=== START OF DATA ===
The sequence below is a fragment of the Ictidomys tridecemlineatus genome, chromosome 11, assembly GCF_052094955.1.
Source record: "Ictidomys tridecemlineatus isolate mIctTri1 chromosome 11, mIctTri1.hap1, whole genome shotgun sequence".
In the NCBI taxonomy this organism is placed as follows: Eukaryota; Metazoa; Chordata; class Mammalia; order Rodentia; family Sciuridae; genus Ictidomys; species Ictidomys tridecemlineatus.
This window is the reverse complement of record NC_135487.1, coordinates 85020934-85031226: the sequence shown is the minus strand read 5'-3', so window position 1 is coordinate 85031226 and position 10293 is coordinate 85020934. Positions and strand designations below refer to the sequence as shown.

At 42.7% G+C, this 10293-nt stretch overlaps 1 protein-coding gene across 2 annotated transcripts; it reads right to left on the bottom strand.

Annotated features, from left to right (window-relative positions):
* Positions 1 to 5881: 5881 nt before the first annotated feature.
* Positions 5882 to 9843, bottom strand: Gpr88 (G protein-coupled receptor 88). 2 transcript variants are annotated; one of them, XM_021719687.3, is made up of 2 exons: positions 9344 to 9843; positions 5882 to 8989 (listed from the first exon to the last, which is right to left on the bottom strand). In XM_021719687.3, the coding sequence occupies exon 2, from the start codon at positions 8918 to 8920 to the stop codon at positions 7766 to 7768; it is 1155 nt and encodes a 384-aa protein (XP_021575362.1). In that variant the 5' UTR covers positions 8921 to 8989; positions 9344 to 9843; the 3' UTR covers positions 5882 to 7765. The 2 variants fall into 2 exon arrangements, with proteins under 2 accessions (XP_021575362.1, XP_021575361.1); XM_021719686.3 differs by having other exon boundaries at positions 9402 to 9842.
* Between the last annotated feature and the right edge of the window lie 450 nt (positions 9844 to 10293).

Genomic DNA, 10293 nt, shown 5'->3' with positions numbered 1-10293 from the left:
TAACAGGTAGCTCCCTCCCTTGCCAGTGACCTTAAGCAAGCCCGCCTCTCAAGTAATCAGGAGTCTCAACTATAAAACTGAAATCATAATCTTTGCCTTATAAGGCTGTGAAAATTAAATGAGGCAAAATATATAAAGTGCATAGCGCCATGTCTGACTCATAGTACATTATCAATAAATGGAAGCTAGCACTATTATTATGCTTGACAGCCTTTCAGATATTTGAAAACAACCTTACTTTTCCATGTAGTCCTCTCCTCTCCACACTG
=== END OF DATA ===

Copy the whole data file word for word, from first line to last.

The sequence below is a fragment of the Ictidomys tridecemlineatus genome, chromosome 11, assembly GCF_052094955.1.
Source record: "Ictidomys tridecemlineatus isolate mIctTri1 chromosome 11, mIctTri1.hap1, whole genome shotgun sequence".
In the NCBI taxonomy this organism is placed as follows: Eukaryota; Metazoa; Chordata; class Mammalia; order Rodentia; family Sciuridae; genus Ictidomys; species Ictidomys tridecemlineatus.
This window is the reverse complement of record NC_135487.1, coordinates 85020934-85031226: the sequence shown is the minus strand read 5'-3', so window position 1 is coordinate 85031226 and position 10293 is coordinate 85020934. Positions and strand designations below refer to the sequence as shown.

At 42.7% G+C, this 10293-nt stretch overlaps 1 protein-coding gene across 2 annotated transcripts; it reads right to left on the bottom strand.

Annotated features, from left to right (window-relative positions):
* Positions 1 to 5881: 5881 nt before the first annotated feature.
* Positions 5882 to 9843, bottom strand: Gpr88 (G protein-coupled receptor 88). 2 transcript variants are annotated; one of them, XM_021719687.3, is made up of 2 exons: positions 9344 to 9843; positions 5882 to 8989 (listed from the first exon to the last, which is right to left on the bottom strand). In XM_021719687.3, the coding sequence occupies exon 2, from the start codon at positions 8918 to 8920 to the stop codon at positions 7766 to 7768; it is 1155 nt and encodes a 384-aa protein (XP_021575362.1). In that variant the 5' UTR covers positions 8921 to 8989; positions 9344 to 9843; the 3' UTR covers positions 5882 to 7765. The 2 variants fall into 2 exon arrangements, with proteins under 2 accessions (XP_021575362.1, XP_021575361.1); XM_021719686.3 differs by having other exon boundaries at positions 9402 to 9842.
* Between the last annotated feature and the right edge of the window lie 450 nt (positions 9844 to 10293).

Genomic DNA, 10293 nt, shown 5'->3' with positions numbered 1-10293 from the left:
TAACAGGTAGCTCCCTCCCTTGCCAGTGACCTTAAGCAAGCCCGCCTCTCAAGTAATCAGGAGTCTCAACTATAAAACTGAAATCATAATCTTTGCCTTATAAGGCTGTGAAAATTAAATGAGGCAAAATATATAAAGTGCATAGCGCCATGTCTGACTCATAGTACATTATCAATAAATGGAAGCTAGCACTATTATTATGCTTGACAGCCTTTCAGATATTTGAAAACAACCTTACTTTTCCATGTAGTCCTCTCCTCTCCACACTG